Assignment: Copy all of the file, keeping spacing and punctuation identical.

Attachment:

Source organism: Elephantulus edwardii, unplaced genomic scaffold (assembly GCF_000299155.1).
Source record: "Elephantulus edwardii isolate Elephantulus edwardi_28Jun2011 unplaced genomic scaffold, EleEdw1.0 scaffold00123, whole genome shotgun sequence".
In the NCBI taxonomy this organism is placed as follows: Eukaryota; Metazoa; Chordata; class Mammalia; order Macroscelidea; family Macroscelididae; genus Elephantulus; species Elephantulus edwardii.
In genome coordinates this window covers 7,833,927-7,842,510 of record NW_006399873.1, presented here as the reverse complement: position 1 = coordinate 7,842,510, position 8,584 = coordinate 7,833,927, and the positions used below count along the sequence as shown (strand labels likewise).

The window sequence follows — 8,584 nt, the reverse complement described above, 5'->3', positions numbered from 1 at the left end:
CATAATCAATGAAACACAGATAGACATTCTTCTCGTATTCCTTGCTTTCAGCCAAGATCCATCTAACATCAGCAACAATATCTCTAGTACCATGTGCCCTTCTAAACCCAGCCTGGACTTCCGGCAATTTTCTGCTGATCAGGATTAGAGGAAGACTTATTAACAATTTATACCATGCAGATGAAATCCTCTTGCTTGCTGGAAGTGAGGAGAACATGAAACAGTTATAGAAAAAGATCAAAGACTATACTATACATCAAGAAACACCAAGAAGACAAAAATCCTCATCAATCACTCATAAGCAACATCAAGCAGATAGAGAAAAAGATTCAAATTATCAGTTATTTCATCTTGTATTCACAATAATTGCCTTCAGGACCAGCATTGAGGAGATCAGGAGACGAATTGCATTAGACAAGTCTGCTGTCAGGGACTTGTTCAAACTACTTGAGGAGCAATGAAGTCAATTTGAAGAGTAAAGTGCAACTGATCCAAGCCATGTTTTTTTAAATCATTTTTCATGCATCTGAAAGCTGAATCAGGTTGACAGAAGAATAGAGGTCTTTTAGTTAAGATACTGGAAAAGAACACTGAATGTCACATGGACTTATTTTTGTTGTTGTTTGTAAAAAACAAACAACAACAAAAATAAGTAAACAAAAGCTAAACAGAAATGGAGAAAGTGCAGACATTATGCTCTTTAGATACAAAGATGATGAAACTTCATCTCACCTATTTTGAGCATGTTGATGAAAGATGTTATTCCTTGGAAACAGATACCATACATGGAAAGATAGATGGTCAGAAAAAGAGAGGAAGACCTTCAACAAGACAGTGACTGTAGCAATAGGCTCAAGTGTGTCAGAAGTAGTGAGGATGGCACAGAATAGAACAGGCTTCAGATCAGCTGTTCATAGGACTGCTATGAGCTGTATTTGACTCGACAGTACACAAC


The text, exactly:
Source organism: Elephantulus edwardii, unplaced genomic scaffold (assembly GCF_000299155.1).
Source record: "Elephantulus edwardii isolate Elephantulus edwardi_28Jun2011 unplaced genomic scaffold, EleEdw1.0 scaffold00123, whole genome shotgun sequence".
In the NCBI taxonomy this organism is placed as follows: Eukaryota; Metazoa; Chordata; class Mammalia; order Macroscelidea; family Macroscelididae; genus Elephantulus; species Elephantulus edwardii.
In genome coordinates this window covers 7,833,927-7,842,510 of record NW_006399873.1, presented here as the reverse complement: position 1 = coordinate 7,842,510, position 8,584 = coordinate 7,833,927, and the positions used below count along the sequence as shown (strand labels likewise).

The window sequence follows — 8,584 nt, the reverse complement described above, 5'->3', positions numbered from 1 at the left end:
CATAATCAATGAAACACAGATAGACATTCTTCTCGTATTCCTTGCTTTCAGCCAAGATCCATCTAACATCAGCAACAATATCTCTAGTACCATGTGCCCTTCTAAACCCAGCCTGGACTTCCGGCAATTTTCTGCTGATCAGGATTAGAGGAAGACTTATTAACAATTTATACCATGCAGATGAAATCCTCTTGCTTGCTGGAAGTGAGGAGAACATGAAACAGTTATAGAAAAAGATCAAAGACTATACTATACATCAAGAAACACCAAGAAGACAAAAATCCTCATCAATCACTCATAAGCAACATCAAGCAGATAGAGAAAAAGATTCAAATTATCAGTTATTTCATCTTGTATTCACAATAATTGCCTTCAGGACCAGCATTGAGGAGATCAGGAGACGAATTGCATTAGACAAGTCTGCTGTCAGGGACTTGTTCAAACTACTTGAGGAGCAATGAAGTCAATTTGAAGAGTAAAGTGCAACTGATCCAAGCCATGTTTTTTTAAATCATTTTTCATGCATCTGAAAGCTGAATCAGGTTGACAGAAGAATAGAGGTCTTTTAGTTAAGATACTGGAAAAGAACACTGAATGTCACATGGACTTATTTTTGTTGTTGTTTGTAAAAAACAAACAACAACAAAAATAAGTAAACAAAAGCTAAACAGAAATGGAGAAAGTGCAGACATTATGCTCTTTAGATACAAAGATGATGAAACTTCATCTCACCTATTTTGAGCATGTTGATGAAAGATGTTATTCCTTGGAAACAGATACCATACATGGAAAGATAGATGGTCAGAAAAAGAGAGGAAGACCTTCAACAAGACAGTGACTGTAGCAATAGGCTCAAGTGTGTCAGAAGTAGTGAGGATGGCACAGAATAGAACAGGCTTCAGATCAGCTGTTCATAGGACTGCTATGAGCTGTATTTGACTCGACAGTACACAAC